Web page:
IN August, the British Museum relocated the portrait bust of its founding benefactor Sir Hans Sloane from a prominent front-of-house plinth to an obscure glass case in the interior. There, it has been ‘contextualised’, that is, placed next to an explanatory text headed ‘Legacies of Empire and Slavery’.
Subsequently, perhaps consequently, I’ve heard and seen various misconceptions about Sloane. For example, his collecting, which not only gave rise to the British Museum but also furnished the cores of the British Library and the Natural History Museum, is characterised as a sinister trophy-hunting that entailed plundering Britain’s colonies. More injurious still, it has become a given that his collecting was only made possible by slavery; that it was funded by the proceeds of plantations.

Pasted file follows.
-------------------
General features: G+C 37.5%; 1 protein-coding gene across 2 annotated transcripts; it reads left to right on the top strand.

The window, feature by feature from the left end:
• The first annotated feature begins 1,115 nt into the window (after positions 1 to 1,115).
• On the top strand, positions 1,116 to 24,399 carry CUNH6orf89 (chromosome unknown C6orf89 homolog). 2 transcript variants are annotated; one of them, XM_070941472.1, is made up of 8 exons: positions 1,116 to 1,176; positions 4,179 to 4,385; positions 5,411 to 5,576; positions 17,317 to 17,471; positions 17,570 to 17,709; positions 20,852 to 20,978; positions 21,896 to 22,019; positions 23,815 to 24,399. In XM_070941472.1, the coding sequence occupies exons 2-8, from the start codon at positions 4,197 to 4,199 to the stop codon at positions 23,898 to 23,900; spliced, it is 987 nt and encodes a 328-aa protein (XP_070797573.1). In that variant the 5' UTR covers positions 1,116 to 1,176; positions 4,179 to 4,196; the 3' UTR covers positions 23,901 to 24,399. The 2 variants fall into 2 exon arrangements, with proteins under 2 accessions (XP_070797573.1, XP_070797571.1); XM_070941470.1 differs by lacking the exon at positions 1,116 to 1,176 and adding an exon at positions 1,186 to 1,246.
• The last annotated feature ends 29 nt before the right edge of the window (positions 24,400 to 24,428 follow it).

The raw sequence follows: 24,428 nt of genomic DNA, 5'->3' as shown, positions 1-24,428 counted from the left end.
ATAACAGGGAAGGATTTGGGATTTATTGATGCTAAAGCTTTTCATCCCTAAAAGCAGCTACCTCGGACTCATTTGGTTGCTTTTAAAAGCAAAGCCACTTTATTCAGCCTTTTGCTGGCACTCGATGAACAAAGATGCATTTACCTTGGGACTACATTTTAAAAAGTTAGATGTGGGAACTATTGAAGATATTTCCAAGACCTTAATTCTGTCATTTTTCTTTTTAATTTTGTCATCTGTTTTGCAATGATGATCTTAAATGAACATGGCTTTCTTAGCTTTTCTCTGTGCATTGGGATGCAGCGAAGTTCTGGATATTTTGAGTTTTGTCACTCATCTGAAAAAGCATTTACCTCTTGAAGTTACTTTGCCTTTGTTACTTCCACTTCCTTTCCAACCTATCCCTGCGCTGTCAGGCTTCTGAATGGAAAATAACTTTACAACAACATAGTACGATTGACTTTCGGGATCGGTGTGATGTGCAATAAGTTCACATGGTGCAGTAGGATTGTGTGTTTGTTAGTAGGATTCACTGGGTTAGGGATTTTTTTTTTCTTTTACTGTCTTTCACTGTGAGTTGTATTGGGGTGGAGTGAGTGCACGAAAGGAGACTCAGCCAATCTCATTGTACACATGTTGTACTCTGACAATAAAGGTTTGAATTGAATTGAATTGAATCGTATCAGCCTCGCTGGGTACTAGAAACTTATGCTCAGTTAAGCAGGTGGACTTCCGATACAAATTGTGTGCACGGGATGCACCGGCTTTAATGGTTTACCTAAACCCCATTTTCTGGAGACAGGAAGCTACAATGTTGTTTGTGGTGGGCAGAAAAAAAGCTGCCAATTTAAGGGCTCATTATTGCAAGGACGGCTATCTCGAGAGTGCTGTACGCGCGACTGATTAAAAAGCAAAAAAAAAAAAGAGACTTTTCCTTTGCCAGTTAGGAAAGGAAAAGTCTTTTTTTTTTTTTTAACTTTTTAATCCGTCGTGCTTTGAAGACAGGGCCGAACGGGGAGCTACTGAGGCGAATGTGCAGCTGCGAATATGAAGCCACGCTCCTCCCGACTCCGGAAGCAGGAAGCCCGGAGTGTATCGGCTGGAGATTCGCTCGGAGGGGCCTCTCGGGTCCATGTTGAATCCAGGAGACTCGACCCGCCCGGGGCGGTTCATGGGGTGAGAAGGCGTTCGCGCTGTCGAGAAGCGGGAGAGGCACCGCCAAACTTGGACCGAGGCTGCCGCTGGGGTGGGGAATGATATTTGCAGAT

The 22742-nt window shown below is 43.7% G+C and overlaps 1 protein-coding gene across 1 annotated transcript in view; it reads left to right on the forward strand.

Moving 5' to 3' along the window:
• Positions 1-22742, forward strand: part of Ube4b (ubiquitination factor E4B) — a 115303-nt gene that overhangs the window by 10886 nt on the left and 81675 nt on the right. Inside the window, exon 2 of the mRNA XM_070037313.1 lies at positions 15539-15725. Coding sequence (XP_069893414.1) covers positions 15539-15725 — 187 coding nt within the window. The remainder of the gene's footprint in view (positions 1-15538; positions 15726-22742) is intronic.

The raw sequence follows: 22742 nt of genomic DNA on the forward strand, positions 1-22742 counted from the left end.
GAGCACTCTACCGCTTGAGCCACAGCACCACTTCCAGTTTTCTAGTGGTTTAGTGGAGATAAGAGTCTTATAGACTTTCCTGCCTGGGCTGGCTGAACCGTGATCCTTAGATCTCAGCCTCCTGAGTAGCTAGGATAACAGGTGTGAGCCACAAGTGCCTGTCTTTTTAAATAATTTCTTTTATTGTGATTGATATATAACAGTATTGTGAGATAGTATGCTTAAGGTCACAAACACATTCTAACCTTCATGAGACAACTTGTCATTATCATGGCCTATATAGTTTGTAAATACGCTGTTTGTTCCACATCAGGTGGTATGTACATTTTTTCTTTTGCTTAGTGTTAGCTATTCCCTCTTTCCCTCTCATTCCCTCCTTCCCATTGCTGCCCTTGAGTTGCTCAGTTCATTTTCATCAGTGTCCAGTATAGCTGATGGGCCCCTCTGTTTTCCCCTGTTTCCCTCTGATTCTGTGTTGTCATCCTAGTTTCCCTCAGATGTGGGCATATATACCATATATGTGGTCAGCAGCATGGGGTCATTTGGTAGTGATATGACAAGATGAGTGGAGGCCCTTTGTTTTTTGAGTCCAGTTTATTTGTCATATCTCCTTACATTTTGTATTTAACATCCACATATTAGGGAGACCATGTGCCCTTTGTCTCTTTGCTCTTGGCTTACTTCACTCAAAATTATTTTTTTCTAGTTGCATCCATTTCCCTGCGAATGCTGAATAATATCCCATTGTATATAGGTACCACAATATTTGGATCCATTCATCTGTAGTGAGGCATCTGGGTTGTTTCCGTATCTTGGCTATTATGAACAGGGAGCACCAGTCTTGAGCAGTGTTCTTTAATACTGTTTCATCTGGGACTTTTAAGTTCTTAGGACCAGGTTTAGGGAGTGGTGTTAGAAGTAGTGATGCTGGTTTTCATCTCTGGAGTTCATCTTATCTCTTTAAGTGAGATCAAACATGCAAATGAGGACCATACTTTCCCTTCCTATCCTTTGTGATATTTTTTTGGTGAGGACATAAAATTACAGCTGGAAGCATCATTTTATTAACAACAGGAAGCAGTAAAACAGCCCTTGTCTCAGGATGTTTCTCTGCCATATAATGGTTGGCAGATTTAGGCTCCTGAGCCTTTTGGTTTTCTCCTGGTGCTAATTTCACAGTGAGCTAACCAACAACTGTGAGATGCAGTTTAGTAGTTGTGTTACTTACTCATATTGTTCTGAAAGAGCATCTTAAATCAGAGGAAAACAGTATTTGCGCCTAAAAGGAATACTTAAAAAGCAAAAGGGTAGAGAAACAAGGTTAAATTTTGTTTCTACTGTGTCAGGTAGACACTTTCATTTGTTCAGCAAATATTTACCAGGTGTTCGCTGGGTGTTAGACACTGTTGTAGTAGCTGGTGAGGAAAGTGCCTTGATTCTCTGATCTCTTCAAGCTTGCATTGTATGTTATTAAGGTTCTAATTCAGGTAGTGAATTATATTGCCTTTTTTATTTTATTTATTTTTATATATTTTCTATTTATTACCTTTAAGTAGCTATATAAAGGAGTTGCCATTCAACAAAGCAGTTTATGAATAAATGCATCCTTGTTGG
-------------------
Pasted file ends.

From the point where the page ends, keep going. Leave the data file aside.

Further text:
In fact, Sloane began to collect specimens as a boy in Co Down when, as he recalled, he found himself ‘very much pleas’d with the study of Plants and other Parts of Nature’. He continued when studying medicine in London and on the Continent, impressing the botanical luminary John Ray with the results. At about this time, Sloane consecrated himself to the conservation of knowledge and began to search for rare books, manuscripts and herbaria. For the rest of his life, his aims in collecting would be to preserve history and advance science. Many of his accessions came from countries that were not under colonial rule, and he usually paid for them handsomely.
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